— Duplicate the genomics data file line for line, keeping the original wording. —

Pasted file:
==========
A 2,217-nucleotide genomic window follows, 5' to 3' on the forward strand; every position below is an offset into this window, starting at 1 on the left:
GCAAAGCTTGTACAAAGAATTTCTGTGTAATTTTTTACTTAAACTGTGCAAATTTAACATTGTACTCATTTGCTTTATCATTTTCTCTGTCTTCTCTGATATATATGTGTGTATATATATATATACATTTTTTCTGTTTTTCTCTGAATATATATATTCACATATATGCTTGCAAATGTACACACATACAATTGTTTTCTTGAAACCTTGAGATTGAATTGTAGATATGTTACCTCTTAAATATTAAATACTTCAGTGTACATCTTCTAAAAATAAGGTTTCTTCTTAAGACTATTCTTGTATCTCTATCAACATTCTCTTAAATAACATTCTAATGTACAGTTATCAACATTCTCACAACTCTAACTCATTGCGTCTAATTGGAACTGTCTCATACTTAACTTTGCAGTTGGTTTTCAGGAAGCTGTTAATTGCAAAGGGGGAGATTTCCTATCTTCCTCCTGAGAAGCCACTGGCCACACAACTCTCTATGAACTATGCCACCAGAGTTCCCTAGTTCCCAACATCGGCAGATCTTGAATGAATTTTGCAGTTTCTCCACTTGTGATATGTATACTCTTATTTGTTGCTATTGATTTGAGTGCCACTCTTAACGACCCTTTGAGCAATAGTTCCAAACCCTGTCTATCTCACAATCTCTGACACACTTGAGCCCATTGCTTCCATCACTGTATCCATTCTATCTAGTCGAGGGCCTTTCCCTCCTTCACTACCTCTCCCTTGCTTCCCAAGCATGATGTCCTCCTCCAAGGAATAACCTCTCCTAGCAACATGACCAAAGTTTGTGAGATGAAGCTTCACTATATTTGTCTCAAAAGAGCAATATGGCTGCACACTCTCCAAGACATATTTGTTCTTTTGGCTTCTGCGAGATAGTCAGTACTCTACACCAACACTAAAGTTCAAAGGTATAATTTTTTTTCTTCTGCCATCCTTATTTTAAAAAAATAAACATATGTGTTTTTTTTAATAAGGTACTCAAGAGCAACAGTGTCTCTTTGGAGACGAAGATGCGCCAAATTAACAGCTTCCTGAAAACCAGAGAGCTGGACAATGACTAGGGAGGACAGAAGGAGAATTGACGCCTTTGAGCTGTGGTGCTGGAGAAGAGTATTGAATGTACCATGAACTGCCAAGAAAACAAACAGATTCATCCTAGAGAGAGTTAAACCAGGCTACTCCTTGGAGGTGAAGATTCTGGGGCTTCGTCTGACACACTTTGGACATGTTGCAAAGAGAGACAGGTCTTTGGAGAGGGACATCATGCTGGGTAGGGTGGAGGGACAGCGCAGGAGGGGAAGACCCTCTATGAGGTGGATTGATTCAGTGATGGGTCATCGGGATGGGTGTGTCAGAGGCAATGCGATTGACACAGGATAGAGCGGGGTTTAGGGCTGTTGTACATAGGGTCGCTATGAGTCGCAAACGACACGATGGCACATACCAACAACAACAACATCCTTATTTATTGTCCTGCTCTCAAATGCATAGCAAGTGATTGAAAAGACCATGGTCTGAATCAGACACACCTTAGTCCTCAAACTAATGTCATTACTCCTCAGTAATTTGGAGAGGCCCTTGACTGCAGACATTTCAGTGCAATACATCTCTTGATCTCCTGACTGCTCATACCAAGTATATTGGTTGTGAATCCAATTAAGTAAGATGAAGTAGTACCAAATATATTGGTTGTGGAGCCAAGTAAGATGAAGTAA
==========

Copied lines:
A 2,217-nucleotide genomic window follows, 5' to 3' on the forward strand; every position below is an offset into this window, starting at 1 on the left:
GCAAAGCTTGTACAAAGAATTTCTGTGTAATTTTTTACTTAAACTGTGCAAATTTAACATTGTACTCATTTGCTTTATCATTTTCTCTGTCTTCTCTGATATATATGTGTGTATATATATATATACATTTTTTCTGTTTTTCTCTGAATATATATATTCACATATATGCTTGCAAATGTACACACATACAATTGTTTTCTTGAAACCTTGAGATTGAATTGTAGATATGTTACCTCTTAAATATTAAATACTTCAGTGTACATCTTCTAAAAATAAGGTTTCTTCTTAAGACTATTCTTGTATCTCTATCAACATTCTCTTAAATAACATTCTAATGTACAGTTATCAACATTCTCACAACTCTAACTCATTGCGTCTAATTGGAACTGTCTCATACTTAACTTTGCAGTTGGTTTTCAGGAAGCTGTTAATTGCAAAGGGGGAGATTTCCTATCTTCCTCCTGAGAAGCCACTGGCCACACAACTCTCTATGAACTATGCCACCAGAGTTCCCTAGTTCCCAACATCGGCAGATCTTGAATGAATTTTGCAGTTTCTCCACTTGTGATATGTATACTCTTATTTGTTGCTATTGATTTGAGTGCCACTCTTAACGACCCTTTGAGCAATAGTTCCAAACCCTGTCTATCTCACAATCTCTGACACACTTGAGCCCATTGCTTCCATCACTGTATCCATTCTATCTAGTCGAGGGCCTTTCCCTCCTTCACTACCTCTCCCTTGCTTCCCAAGCATGATGTCCTCCTCCAAGGAATAACCTCTCCTAGCAACATGACCAAAGTTTGTGAGATGAAGCTTCACTATATTTGTCTCAAAAGAGCAATATGGCTGCACACTCTCCAAGACATATTTGTTCTTTTGGCTTCTGCGAGATAGTCAGTACTCTACACCAACACTAAAGTTCAAAGGTATAATTTTTTTTCTTCTGCCATCCTTATTTTAAAAAAATAAACATATGTGTTTTTTTTAATAAGGTACTCAAGAGCAACAGTGTCTCTTTGGAGACGAAGATGCGCCAAATTAACAGCTTCCTGAAAACCAGAGAGCTGGACAATGACTAGGGAGGACAGAAGGAGAATTGACGCCTTTGAGCTGTGGTGCTGGAGAAGAGTATTGAATGTACCATGAACTGCCAAGAAAACAAACAGATTCATCCTAGAGAGAGTTAAACCAGGCTACTCCTTGGAGGTGAAGATTCTGGGGCTTCGTCTGACACACTTTGGACATGTTGCAAAGAGAGACAGGTCTTTGGAGAGGGACATCATGCTGGGTAGGGTGGAGGGACAGCGCAGGAGGGGAAGACCCTCTATGAGGTGGATTGATTCAGTGATGGGTCATCGGGATGGGTGTGTCAGAGGCAATGCGATTGACACAGGATAGAGCGGGGTTTAGGGCTGTTGTACATAGGGTCGCTATGAGTCGCAAACGACACGATGGCACATACCAACAACAACAACATCCTTATTTATTGTCCTGCTCTCAAATGCATAGCAAGTGATTGAAAAGACCATGGTCTGAATCAGACACACCTTAGTCCTCAAACTAATGTCATTACTCCTCAGTAATTTGGAGAGGCCCTTGACTGCAGACATTTCAGTGCAATACATCTCTTGATCTCCTGACTGCTCATACCAAGTATATTGGTTGTGAATCCAATTAAGTAAGATGAAGTAGTACCAAATATATTGGTTGTGGAGCCAAGTAAGATGAAGTAA